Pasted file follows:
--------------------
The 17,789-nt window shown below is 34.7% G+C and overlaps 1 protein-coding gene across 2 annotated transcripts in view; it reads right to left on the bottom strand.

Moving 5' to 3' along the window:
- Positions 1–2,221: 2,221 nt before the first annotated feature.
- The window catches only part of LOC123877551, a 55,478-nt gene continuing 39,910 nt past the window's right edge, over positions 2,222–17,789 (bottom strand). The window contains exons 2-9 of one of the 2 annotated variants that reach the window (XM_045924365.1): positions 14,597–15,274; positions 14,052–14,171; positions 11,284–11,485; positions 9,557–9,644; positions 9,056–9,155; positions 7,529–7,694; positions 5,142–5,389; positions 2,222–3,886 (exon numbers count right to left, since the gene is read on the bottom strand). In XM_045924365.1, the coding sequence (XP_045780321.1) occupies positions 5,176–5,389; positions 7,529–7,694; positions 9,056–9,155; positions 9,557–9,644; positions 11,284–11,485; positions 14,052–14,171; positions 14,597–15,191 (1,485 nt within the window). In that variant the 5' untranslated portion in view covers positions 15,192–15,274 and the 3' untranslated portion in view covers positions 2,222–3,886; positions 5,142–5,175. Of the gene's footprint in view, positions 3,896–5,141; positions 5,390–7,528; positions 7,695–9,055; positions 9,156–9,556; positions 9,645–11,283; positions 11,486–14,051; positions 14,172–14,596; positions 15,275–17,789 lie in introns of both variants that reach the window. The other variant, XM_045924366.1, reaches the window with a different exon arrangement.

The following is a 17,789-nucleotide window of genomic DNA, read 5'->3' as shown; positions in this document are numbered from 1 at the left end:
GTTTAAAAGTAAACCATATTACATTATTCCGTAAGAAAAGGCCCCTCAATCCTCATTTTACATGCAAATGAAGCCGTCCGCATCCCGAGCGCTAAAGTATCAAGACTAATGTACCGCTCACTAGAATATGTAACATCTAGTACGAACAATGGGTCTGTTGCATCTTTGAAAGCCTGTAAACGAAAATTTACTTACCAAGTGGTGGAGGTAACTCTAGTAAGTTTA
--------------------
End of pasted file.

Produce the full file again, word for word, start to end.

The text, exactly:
The 17,789-nt window shown below is 34.7% G+C and overlaps 1 protein-coding gene across 2 annotated transcripts in view; it reads right to left on the bottom strand.

Moving 5' to 3' along the window:
- Positions 1–2,221: 2,221 nt before the first annotated feature.
- The window catches only part of LOC123877551, a 55,478-nt gene continuing 39,910 nt past the window's right edge, over positions 2,222–17,789 (bottom strand). The window contains exons 2-9 of one of the 2 annotated variants that reach the window (XM_045924365.1): positions 14,597–15,274; positions 14,052–14,171; positions 11,284–11,485; positions 9,557–9,644; positions 9,056–9,155; positions 7,529–7,694; positions 5,142–5,389; positions 2,222–3,886 (exon numbers count right to left, since the gene is read on the bottom strand). In XM_045924365.1, the coding sequence (XP_045780321.1) occupies positions 5,176–5,389; positions 7,529–7,694; positions 9,056–9,155; positions 9,557–9,644; positions 11,284–11,485; positions 14,052–14,171; positions 14,597–15,191 (1,485 nt within the window). In that variant the 5' untranslated portion in view covers positions 15,192–15,274 and the 3' untranslated portion in view covers positions 2,222–3,886; positions 5,142–5,175. Of the gene's footprint in view, positions 3,896–5,141; positions 5,390–7,528; positions 7,695–9,055; positions 9,156–9,556; positions 9,645–11,283; positions 11,486–14,051; positions 14,172–14,596; positions 15,275–17,789 lie in introns of both variants that reach the window. The other variant, XM_045924366.1, reaches the window with a different exon arrangement.

The following is a 17,789-nucleotide window of genomic DNA, read 5'->3' as shown; positions in this document are numbered from 1 at the left end:
GTTTAAAAGTAAACCATATTACATTATTCCGTAAGAAAAGGCCCCTCAATCCTCATTTTACATGCAAATGAAGCCGTCCGCATCCCGAGCGCTAAAGTATCAAGACTAATGTACCGCTCACTAGAATATGTAACATCTAGTACGAACAATGGGTCTGTTGCATCTTTGAAAGCCTGTAAACGAAAATTTACTTACCAAGTGGTGGAGGTAACTCTAGTAAGTTTA